Just be comfortable with whichever manner you use. And I highly recommend you do one or two dry runs. With action and stock taped (but not sprayed or coated with release agent) run through the process of placing the action to-be-bedded into the stock. Look for mechanical locks (you don’t want any) or places where the tape could be better done. Another tip get some kids Play-Dough (thinner and more pliable than modeling clay, usually) and put it in the surface to be bedded to give you an idea of just how much epoxy you need to put in there. Any surface you do this to needs to be roughed up again though or at least wiped with acetone, as these materials have a solvent (??) or base that could interfere with the epoxy.

Bottom line: You want the epoxy to really stick where you want it and to not stick where you don’t. Let’s look at a few more pics before we place the action into the wet stock.

The picture on the left is my completed 12 BVSS-S bed. You see a few holes in the epoxy, one behind the forward bolt hole and the other midway between the two bolt holes. These were probably area where I was a touch thin on epoxy. That’s not anything to worry about at all. In the other picture you can see how tight that area is around the rear bolt to both prep and tape off.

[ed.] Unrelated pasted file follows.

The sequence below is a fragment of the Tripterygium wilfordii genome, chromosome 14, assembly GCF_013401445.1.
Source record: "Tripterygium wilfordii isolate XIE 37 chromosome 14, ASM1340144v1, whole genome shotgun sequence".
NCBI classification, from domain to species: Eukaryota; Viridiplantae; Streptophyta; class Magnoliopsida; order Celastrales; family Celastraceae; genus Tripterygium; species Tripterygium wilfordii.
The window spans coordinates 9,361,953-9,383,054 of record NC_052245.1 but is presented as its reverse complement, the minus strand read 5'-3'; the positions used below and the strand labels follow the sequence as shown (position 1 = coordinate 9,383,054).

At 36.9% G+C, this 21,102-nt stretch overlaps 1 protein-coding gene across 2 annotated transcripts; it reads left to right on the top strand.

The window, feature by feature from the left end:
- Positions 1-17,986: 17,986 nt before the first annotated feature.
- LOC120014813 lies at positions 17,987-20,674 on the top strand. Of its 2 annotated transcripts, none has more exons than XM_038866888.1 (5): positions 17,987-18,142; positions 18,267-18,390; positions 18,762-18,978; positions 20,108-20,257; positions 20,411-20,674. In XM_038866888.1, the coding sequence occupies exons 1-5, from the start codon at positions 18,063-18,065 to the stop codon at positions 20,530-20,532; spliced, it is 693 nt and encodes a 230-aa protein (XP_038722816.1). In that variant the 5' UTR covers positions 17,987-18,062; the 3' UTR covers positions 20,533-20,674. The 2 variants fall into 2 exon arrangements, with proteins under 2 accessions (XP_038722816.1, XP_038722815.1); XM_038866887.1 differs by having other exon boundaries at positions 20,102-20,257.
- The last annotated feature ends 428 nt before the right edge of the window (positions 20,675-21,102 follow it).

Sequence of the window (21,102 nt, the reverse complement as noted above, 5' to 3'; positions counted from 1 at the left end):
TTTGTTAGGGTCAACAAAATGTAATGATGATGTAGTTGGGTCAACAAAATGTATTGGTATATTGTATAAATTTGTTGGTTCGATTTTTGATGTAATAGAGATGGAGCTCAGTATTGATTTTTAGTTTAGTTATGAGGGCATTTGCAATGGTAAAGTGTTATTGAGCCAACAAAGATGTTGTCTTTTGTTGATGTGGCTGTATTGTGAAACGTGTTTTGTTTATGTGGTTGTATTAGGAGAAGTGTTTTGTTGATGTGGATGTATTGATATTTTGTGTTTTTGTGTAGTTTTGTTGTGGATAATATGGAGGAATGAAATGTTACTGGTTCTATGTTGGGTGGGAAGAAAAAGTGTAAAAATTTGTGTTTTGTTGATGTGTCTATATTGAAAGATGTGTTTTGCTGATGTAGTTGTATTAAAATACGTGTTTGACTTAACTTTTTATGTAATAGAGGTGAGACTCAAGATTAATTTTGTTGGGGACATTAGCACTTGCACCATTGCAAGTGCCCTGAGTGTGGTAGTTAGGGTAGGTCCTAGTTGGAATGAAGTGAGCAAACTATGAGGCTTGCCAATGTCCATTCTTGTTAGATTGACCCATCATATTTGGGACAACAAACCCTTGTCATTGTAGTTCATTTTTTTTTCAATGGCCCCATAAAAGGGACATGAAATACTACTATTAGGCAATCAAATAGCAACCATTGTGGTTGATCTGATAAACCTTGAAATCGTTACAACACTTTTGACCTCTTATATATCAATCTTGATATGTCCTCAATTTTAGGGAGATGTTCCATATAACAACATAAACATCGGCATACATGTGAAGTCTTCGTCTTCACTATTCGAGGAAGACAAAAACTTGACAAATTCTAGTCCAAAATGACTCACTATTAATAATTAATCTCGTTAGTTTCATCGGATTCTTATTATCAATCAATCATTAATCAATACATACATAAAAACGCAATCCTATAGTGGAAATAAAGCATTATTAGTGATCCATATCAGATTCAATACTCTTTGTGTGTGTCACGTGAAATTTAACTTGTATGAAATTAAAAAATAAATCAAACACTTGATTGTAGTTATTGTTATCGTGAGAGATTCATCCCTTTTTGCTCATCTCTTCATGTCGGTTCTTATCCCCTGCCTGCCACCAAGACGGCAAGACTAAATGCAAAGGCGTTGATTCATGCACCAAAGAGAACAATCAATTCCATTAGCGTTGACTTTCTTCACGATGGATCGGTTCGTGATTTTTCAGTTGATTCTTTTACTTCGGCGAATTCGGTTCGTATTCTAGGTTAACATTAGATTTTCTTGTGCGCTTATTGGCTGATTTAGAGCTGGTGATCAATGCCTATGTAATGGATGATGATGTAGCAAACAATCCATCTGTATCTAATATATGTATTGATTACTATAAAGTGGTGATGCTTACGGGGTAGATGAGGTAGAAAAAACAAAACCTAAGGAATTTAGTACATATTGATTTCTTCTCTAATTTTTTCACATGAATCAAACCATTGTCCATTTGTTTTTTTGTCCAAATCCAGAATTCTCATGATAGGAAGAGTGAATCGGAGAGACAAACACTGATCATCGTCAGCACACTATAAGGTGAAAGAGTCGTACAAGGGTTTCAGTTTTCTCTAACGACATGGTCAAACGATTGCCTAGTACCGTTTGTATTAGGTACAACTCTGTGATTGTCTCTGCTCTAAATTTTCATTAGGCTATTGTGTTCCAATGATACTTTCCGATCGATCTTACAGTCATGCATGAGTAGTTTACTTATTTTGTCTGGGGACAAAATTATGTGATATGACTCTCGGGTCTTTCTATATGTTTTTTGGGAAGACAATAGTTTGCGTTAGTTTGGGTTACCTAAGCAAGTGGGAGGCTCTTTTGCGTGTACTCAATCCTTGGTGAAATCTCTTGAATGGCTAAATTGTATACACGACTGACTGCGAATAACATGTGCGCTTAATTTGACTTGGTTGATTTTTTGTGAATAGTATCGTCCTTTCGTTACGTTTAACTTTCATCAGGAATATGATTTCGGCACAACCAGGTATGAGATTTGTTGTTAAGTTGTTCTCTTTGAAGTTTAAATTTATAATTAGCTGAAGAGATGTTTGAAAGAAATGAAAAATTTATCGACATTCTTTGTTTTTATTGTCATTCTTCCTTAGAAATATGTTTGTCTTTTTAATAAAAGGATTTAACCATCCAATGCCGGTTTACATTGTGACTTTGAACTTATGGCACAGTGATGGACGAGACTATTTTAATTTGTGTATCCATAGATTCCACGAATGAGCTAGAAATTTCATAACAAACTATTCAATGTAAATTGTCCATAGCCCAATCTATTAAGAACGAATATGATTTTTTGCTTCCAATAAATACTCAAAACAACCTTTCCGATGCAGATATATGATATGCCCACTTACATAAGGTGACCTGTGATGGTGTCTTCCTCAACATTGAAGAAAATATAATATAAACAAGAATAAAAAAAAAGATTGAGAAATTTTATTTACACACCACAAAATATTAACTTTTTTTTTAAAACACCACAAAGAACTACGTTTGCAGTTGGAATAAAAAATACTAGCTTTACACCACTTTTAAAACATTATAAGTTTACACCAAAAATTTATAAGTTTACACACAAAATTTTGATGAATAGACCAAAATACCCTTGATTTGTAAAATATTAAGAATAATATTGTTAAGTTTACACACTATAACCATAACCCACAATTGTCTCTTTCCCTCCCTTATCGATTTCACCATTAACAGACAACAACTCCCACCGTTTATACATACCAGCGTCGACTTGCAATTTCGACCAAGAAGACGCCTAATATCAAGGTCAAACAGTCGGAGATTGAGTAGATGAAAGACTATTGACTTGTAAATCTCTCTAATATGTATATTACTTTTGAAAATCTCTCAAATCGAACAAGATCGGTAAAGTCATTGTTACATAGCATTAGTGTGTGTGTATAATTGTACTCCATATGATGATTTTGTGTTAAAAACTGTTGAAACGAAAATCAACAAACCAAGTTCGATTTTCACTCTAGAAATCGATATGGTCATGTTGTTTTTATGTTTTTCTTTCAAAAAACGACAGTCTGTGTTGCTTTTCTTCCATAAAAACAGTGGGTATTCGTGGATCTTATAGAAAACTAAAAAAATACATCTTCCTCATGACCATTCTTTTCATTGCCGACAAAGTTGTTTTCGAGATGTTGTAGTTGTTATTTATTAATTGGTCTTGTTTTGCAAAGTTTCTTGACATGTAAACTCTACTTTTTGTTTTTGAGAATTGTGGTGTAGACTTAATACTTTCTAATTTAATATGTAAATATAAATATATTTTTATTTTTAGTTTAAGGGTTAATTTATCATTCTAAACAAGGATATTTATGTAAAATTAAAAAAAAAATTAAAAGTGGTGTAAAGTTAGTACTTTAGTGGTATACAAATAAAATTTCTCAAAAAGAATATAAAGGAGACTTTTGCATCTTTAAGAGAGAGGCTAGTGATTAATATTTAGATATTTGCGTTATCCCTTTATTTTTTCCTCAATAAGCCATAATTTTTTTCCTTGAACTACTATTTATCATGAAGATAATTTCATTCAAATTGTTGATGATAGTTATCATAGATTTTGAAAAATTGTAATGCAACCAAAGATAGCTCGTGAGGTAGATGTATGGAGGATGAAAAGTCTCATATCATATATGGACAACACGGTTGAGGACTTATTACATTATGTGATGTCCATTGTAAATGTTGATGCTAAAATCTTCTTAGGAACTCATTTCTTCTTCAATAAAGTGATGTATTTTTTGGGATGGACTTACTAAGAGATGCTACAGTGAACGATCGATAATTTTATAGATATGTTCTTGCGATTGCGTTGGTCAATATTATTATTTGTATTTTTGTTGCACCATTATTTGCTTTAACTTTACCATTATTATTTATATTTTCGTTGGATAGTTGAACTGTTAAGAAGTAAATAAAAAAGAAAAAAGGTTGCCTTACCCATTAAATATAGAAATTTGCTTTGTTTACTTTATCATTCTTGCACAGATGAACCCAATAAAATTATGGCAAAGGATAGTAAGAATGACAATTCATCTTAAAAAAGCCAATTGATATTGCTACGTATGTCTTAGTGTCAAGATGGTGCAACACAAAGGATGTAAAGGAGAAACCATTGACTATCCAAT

NOTE: You must apply tape & release agent around the magazine well on repeater actions.

7. Release Agent and Bedding:
Check again to make sure you have everything covered and please do a few dry runs (without epoxy or release agent) to make sure your fit or prep work is sound.

Using Pro-Bed 2000, I prefer to use Pam cooking spray with olive oil as a release agent. It is so simple and effective to use! Others use Johnsons paste wax, at least two coats, and Pro-Bed comes with a wax release agent in it. I have never tried wax yet as I grew up on the cooking spray method.

Remember, you only want to spray/wax the action and stock bolts. DO NOT apply or spray or apply any release agent into the stock. Spray/wax the exposed metal on the action where it will bed into the epoxy as well the tapelines around the action where it sits above the sides of the stock. Handle the action carefully when using the spray as it could lift the tape if not handled with care. Put action aside and spray the bolts. Give the action underside another thin spray immediately before placing into the epoxy.

8. Epoxy Bedding: